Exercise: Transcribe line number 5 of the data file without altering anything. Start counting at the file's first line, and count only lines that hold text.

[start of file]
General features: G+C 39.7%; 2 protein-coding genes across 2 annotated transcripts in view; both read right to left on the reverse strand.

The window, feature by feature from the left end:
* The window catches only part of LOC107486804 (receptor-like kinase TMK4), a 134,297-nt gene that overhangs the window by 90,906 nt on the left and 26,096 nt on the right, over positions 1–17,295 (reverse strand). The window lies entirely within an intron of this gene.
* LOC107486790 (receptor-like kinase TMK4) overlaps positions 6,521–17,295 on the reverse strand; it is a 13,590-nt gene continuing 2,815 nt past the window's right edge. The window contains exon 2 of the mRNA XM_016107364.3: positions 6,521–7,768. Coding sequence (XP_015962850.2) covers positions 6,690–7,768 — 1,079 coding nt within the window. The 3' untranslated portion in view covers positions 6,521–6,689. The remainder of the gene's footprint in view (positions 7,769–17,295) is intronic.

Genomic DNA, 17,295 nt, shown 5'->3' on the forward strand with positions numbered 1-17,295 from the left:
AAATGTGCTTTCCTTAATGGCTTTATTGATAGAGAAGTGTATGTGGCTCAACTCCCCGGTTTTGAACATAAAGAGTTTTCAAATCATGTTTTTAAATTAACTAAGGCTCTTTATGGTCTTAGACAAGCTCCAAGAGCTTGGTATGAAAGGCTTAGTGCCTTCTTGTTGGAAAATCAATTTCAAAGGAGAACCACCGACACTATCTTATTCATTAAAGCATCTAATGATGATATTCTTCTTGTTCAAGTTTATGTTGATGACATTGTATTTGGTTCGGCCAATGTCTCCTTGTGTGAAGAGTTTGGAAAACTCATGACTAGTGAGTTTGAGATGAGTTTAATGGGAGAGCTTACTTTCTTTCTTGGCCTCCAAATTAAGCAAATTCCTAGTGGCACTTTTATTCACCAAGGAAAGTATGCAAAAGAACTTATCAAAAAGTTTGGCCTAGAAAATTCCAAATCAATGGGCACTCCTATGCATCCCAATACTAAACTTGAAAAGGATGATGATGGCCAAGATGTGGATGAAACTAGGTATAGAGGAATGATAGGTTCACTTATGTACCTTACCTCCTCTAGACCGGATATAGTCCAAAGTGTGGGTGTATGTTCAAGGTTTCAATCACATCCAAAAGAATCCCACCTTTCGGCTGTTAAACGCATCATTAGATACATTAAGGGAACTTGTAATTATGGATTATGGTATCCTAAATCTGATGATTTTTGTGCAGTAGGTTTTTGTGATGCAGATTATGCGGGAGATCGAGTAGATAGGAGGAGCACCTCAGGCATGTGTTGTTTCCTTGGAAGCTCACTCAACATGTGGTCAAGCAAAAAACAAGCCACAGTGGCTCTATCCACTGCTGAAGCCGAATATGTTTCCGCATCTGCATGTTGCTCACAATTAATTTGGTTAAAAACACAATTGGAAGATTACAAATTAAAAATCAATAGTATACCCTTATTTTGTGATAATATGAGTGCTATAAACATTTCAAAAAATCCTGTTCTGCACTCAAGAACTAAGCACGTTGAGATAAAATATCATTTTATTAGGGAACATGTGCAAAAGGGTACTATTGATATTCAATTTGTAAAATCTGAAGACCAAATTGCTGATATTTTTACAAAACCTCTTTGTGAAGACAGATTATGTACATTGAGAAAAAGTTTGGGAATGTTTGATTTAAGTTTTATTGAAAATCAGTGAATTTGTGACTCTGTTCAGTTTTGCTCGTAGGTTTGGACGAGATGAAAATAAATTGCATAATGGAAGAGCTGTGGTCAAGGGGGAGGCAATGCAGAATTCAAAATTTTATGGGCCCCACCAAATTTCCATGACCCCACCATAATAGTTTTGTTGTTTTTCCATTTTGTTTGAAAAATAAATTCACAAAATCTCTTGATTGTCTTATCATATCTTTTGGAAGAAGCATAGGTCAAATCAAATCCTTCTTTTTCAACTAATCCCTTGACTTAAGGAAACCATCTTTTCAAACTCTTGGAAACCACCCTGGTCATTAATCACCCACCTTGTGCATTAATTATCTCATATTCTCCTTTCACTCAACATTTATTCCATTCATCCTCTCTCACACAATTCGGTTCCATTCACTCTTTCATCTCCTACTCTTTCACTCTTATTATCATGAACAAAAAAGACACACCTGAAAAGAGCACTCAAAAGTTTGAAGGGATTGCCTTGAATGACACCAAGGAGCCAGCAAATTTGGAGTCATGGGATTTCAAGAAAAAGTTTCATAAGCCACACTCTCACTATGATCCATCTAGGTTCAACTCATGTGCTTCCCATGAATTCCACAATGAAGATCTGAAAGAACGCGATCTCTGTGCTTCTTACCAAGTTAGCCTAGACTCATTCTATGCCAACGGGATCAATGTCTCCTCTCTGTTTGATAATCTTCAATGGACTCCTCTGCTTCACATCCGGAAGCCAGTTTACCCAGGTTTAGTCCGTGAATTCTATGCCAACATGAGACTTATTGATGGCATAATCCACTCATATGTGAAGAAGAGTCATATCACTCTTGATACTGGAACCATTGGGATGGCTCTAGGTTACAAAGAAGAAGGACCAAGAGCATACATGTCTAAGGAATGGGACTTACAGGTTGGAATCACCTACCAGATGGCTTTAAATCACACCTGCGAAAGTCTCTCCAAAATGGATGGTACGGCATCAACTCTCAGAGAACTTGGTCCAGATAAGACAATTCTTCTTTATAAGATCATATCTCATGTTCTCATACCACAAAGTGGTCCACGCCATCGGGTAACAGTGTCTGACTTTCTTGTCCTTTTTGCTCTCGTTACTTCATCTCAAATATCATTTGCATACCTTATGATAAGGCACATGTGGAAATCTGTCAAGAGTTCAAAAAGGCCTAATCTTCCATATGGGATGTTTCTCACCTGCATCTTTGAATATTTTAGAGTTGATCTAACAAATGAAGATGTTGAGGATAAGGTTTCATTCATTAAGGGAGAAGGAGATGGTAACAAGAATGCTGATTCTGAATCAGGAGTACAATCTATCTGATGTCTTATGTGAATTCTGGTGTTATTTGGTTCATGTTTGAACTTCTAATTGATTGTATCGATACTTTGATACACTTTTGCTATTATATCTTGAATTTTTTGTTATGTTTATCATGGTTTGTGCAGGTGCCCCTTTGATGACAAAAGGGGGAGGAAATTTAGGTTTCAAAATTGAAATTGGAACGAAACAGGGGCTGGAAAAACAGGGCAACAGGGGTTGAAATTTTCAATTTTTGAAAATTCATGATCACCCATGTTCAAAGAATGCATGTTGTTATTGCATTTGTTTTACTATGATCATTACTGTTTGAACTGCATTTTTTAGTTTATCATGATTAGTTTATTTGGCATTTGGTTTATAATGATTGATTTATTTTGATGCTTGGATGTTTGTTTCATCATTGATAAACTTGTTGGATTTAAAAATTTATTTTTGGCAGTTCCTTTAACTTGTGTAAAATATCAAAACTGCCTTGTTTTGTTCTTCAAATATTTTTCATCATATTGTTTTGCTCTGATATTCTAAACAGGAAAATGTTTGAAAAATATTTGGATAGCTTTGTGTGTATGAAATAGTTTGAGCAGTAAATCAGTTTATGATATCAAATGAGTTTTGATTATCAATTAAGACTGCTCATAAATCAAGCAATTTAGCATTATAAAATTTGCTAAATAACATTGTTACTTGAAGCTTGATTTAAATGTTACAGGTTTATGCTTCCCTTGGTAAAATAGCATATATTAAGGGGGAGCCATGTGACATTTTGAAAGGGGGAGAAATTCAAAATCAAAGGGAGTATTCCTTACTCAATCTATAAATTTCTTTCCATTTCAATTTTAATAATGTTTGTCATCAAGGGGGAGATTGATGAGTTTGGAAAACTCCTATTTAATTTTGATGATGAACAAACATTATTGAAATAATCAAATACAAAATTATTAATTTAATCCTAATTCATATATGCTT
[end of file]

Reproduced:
Genomic DNA, 17,295 nt, shown 5'->3' on the forward strand with positions numbered 1-17,295 from the left: